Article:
Press

Press may refer to:

Read more about Press:  Media, Machines, Other Uses

Other articles related to "press":

Jean-Fran├žois Lyotard - Selected Publications
... Albany State University of New York Press, 1991 ... Minneapolis University of Minnesota Press, 2011 ... Bloomington Indiana University Press, 1993 ...
Freedom - Arts and Entertainment - Press
... Freedom Communications, privately held national media company headquartered in Irvine, California Freedom Magazine, Scientology publication Freedom (newspaper), British anarchist newspaper Freedom Press, British anarchist publishing house. ...
John Fell (bishop) - Career - Oxford University Press
... was placed the Oxford University Press, the establishment of which had been a favourite project of Laud and now engaged a large share of Fell's energy and attention, and which as curator he ... to imagine how assiduous and drudging he is about his press." He sent for type and printers from Holland, declaring that "the foundation of all success must be laid in doing things well, which l ...
J. L. Austin - Sources
... Oxford The Clarendon Press, 1973 ... New York Oxford University Press, 1990 ... Austin.New York Humanities Press, 1969 ...
J. L. Mackie - Publications
... Truth, Probability, and Paradox (1973), Oxford University Press, ISBN 0-19-824402-9 ... of the Universe A Study of Causation (1974), Oxford University Press, ISBN 0-19-824642-0 ... Problems from Locke (1976), Oxford University Press, ISBN 0-19-824555-6 ...

Famous quotes containing the word press:

    It is in the nature of allegory, as opposed to symbolism, to beg the question of absolute reality. The allegorist avails himself of a formal correspondence between “ideas” and “things,” both of which he assumes as given; he need not inquire whether either sphere is “real” or whether, in the final analysis, reality consists in their interaction.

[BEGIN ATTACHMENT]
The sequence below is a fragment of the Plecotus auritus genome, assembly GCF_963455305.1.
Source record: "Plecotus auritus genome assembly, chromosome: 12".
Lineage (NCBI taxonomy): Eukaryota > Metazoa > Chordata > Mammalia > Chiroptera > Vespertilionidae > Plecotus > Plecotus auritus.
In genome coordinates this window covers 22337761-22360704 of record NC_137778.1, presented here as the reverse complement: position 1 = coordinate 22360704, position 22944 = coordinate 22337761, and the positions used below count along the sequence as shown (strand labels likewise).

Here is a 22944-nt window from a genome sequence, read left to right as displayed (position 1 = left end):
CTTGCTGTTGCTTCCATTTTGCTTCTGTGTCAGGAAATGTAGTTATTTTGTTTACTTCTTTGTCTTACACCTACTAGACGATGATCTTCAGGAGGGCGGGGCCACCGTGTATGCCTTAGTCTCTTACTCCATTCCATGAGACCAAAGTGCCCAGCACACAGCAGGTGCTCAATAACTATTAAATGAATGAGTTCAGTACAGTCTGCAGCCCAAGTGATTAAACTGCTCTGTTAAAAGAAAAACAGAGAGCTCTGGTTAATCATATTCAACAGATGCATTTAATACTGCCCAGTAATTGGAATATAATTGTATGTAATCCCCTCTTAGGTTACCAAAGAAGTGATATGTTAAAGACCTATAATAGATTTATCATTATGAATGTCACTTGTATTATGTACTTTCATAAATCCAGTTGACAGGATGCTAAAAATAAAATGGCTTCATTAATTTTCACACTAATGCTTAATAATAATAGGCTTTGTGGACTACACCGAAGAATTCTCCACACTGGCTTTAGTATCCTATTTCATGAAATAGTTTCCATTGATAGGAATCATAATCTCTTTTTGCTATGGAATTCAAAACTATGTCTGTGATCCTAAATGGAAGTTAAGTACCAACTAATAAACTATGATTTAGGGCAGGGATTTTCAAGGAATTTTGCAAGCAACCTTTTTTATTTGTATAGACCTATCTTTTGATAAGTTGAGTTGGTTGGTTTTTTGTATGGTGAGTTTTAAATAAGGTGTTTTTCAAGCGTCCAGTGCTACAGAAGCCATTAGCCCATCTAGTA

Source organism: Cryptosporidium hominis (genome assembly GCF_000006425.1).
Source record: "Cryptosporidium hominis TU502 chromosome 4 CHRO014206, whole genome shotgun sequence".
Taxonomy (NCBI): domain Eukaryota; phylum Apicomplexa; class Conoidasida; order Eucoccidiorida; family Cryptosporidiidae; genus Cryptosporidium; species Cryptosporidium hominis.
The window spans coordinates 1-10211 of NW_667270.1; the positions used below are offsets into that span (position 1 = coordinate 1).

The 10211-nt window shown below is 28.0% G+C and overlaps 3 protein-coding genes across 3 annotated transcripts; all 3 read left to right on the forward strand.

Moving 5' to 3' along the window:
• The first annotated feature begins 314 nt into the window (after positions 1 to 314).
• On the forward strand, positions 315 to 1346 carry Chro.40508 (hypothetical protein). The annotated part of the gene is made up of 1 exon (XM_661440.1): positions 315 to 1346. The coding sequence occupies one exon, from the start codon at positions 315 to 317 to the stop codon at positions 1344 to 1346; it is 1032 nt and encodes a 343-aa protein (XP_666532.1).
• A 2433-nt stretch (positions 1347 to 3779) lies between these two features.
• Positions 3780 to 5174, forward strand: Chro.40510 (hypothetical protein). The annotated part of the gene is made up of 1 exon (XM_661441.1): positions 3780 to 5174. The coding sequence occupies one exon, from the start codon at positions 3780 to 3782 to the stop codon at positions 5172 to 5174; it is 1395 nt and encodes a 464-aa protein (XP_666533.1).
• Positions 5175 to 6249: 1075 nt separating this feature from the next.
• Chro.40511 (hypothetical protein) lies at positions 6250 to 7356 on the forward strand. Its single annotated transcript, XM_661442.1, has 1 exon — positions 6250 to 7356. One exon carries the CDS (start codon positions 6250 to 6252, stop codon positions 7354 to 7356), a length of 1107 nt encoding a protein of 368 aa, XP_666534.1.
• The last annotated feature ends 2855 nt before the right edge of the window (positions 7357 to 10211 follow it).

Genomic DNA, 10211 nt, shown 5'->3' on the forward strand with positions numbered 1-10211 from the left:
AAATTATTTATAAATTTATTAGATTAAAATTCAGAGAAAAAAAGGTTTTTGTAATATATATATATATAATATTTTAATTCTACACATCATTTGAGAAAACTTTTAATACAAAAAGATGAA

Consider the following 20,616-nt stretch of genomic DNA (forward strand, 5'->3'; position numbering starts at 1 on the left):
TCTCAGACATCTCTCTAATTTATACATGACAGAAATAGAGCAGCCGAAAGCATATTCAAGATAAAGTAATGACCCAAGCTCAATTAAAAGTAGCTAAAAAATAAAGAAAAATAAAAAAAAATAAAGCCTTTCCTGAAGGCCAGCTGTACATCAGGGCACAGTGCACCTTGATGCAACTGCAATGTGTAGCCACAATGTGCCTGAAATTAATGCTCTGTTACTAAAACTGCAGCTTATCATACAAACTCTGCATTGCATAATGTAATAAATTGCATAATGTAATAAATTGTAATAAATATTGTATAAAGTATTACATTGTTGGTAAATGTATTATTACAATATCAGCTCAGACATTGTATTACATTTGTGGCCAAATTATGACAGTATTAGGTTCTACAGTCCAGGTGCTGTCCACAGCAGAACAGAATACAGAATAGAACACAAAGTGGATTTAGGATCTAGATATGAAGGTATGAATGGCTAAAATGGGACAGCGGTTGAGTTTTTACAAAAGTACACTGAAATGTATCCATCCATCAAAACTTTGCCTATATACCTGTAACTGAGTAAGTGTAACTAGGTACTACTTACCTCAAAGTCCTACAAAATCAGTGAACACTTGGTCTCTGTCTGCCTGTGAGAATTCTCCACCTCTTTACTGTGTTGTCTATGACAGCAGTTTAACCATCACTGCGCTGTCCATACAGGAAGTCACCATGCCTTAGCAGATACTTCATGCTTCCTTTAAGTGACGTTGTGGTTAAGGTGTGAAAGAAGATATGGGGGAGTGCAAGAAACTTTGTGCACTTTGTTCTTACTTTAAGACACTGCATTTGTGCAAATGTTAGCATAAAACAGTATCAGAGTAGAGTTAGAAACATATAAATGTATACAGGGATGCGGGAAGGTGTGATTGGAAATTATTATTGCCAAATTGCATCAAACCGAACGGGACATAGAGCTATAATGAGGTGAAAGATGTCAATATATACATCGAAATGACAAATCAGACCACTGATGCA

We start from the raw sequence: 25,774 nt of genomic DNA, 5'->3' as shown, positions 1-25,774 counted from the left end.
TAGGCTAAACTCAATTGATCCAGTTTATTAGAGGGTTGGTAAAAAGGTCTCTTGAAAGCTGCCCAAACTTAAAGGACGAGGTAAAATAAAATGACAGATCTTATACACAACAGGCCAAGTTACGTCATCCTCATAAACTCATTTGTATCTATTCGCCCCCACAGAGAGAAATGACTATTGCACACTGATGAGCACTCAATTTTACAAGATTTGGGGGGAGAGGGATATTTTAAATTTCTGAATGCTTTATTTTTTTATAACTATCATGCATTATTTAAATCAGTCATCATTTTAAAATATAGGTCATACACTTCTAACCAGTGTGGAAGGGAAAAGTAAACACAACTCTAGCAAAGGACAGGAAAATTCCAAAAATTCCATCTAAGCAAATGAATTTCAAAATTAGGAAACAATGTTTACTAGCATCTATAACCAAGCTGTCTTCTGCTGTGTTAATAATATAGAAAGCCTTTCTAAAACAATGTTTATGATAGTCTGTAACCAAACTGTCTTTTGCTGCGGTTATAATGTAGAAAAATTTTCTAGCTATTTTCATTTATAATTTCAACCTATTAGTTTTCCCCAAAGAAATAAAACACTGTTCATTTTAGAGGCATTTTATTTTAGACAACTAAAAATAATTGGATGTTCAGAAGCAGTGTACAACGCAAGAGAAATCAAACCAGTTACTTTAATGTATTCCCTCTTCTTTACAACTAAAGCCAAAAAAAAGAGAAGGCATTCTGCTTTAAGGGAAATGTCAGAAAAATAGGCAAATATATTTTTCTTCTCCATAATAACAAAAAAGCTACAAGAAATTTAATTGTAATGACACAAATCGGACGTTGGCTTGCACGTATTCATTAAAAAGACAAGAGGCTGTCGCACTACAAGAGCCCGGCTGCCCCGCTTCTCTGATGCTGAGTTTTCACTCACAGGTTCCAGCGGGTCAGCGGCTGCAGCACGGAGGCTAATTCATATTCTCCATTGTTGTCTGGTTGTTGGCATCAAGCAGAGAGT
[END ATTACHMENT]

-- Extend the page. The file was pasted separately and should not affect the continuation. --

Charles, Jr. Feidelson, U.S. educator, critic. Symbolism and American Literature, ch. 1, University of Chicago Press (1953)

    Our presidents have been getting to be synthetic monsters, the work of a hundred ghost- writers and press agents so that it is getting harder and harder to discover the line between the man and the institution.
    John Dos Passos (1896–1970)

    An art whose limits depend on a moving image, mass audience, and industrial production is bound to differ from an art whose limits depend on language, a limited audience, and individual creation. In short, the filmed novel, in spite of certain resemblances, will inevitably become a different artistic entity from the novel on which it is based.
    George Bluestone, U.S. educator, critic. “The Limits of the Novel and the Limits of the Film,” Novels Into Film, Johns Hopkins Press (1957)